The 10 Commandments for Tiny House Building Volunteers
I've been helping build a tiny house for a few weeks now, and one of the main things I've learned is how difficult volunteers can be. But if you're the kind of person who works hard and is nice to people, you'll be more likely to get invited back to the build site.
Here's a basic etiquette guide for all building volunteers:
1. Thou shalt not bring pets or kids under the age of 10.
This is a construction site, which has inherent dangers. Anyone age 10-17 should be supervised by a parent/guardian at all times, no exceptions.
2. Thou shalt not wear flip-flops or other attire inappropriate for a construction site.
This is a site of amateur builders, so we all need to take reasonable precautions like closed-toed shoes. Decent work gloves are highly encouraged.
3. Thou shalt not exhibit an ego or otherwise annoying attitude.
You will not be living in this home so you don't get to make the decisions. Respect the owner and know that everyone builds their home a little differently.
4. Thou shalt not be reckless or otherwise inconsiderate.
The build site should be a positive environment where safety and helpfulness are the top priorities.
5. Thou shalt not show up without warning.
It's also poor form to cancel an RSVP at the last minute—be respectful of everyone's time.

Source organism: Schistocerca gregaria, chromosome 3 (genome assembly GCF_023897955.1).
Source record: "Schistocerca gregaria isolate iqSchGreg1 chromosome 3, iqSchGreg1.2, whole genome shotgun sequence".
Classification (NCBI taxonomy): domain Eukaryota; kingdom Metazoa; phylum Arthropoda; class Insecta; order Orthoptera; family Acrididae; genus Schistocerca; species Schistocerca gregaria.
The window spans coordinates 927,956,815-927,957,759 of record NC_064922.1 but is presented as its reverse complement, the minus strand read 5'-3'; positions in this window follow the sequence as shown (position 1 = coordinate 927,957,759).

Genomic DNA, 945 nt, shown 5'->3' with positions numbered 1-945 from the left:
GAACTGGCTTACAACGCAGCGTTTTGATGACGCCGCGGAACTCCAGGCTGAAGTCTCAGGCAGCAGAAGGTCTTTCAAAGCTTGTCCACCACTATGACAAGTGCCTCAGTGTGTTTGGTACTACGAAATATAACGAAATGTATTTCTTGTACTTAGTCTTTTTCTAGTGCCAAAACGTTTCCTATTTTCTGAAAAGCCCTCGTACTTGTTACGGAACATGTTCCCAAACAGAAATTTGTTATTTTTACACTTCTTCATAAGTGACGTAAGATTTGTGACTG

6. Thou shalt not dominate the home owner's time with questions during build time.
Ask questions about their plans during down time; you're here to help.
7. Thou shalt not proceed when uncertain.
Ask the owner to check and confirm anything you're not sure about before you do something you can't undo.
8. Thou shalt not waste.
Materials cost money (and/or took considerable time and effort to get), so be careful and conscious when using them.
9. Thou shalt not litter.
Follow campsite rules and leave the area better than how you found it.
10. Thou shalt not talk about tech.
This one is kinda specific to the Bay Area and totally a personal annoyance. But seriously. Can we not talk about tech for one day? (Tesla battery fascinations excepted.)
When it comes time for me to build, I hope I'll have enough capable friends to help out. But even so, I'd probably ask volunteers to sign a waiver—probably a variation of Habitat for Humanity's waiver—since injuries are a real possibility and I couldn't afford to be sued.
Hopefully everything here is common sense to most people, but sometimes we all need a little reminder. Build on, tiny people!